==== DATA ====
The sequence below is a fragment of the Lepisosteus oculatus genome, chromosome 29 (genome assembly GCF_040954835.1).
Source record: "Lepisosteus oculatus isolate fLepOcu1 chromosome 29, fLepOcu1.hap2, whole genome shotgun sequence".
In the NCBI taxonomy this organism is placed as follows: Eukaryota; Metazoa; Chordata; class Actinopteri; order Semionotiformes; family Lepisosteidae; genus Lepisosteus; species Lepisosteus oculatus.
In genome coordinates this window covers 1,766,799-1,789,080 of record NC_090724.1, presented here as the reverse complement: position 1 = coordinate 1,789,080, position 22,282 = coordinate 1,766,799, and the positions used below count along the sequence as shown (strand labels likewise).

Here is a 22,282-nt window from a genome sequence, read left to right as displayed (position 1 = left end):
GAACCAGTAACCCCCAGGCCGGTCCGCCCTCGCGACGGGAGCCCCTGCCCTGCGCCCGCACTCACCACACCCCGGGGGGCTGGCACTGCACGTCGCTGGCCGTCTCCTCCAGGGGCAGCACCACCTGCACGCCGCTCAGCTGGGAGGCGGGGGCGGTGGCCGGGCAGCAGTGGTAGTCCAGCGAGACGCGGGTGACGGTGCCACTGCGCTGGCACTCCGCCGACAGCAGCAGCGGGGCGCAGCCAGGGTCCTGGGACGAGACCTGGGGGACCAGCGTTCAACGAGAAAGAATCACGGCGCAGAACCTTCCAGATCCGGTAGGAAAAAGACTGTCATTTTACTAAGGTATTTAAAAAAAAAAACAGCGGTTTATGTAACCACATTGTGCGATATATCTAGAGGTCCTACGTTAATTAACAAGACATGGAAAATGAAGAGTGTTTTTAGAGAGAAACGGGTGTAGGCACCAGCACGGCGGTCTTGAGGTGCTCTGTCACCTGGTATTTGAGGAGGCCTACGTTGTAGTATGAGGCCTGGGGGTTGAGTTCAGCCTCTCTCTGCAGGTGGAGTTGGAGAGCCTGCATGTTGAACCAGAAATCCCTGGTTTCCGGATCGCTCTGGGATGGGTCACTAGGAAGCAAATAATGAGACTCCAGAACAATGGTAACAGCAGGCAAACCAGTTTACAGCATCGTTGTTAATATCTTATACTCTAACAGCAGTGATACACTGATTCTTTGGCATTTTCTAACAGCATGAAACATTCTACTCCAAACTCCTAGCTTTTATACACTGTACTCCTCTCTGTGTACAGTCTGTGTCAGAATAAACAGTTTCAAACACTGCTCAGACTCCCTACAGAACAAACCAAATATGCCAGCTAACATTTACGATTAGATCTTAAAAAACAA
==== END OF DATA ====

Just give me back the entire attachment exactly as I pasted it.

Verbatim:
The sequence below is a fragment of the Lepisosteus oculatus genome, chromosome 29 (genome assembly GCF_040954835.1).
Source record: "Lepisosteus oculatus isolate fLepOcu1 chromosome 29, fLepOcu1.hap2, whole genome shotgun sequence".
In the NCBI taxonomy this organism is placed as follows: Eukaryota; Metazoa; Chordata; class Actinopteri; order Semionotiformes; family Lepisosteidae; genus Lepisosteus; species Lepisosteus oculatus.
In genome coordinates this window covers 1,766,799-1,789,080 of record NC_090724.1, presented here as the reverse complement: position 1 = coordinate 1,789,080, position 22,282 = coordinate 1,766,799, and the positions used below count along the sequence as shown (strand labels likewise).

Here is a 22,282-nt window from a genome sequence, read left to right as displayed (position 1 = left end):
GAACCAGTAACCCCCAGGCCGGTCCGCCCTCGCGACGGGAGCCCCTGCCCTGCGCCCGCACTCACCACACCCCGGGGGGCTGGCACTGCACGTCGCTGGCCGTCTCCTCCAGGGGCAGCACCACCTGCACGCCGCTCAGCTGGGAGGCGGGGGCGGTGGCCGGGCAGCAGTGGTAGTCCAGCGAGACGCGGGTGACGGTGCCACTGCGCTGGCACTCCGCCGACAGCAGCAGCGGGGCGCAGCCAGGGTCCTGGGACGAGACCTGGGGGACCAGCGTTCAACGAGAAAGAATCACGGCGCAGAACCTTCCAGATCCGGTAGGAAAAAGACTGTCATTTTACTAAGGTATTTAAAAAAAAAAACAGCGGTTTATGTAACCACATTGTGCGATATATCTAGAGGTCCTACGTTAATTAACAAGACATGGAAAATGAAGAGTGTTTTTAGAGAGAAACGGGTGTAGGCACCAGCACGGCGGTCTTGAGGTGCTCTGTCACCTGGTATTTGAGGAGGCCTACGTTGTAGTATGAGGCCTGGGGGTTGAGTTCAGCCTCTCTCTGCAGGTGGAGTTGGAGAGCCTGCATGTTGAACCAGAAATCCCTGGTTTCCGGATCGCTCTGGGATGGGTCACTAGGAAGCAAATAATGAGACTCCAGAACAATGGTAACAGCAGGCAAACCAGTTTACAGCATCGTTGTTAATATCTTATACTCTAACAGCAGTGATACACTGATTCTTTGGCATTTTCTAACAGCATGAAACATTCTACTCCAAACTCCTAGCTTTTATACACTGTACTCCTCTCTGTGTACAGTCTGTGTCAGAATAAACAGTTTCAAACACTGCTCAGACTCCCTACAGAACAAACCAAATATGCCAGCTAACATTTACGATTAGATCTTAAAAAACAA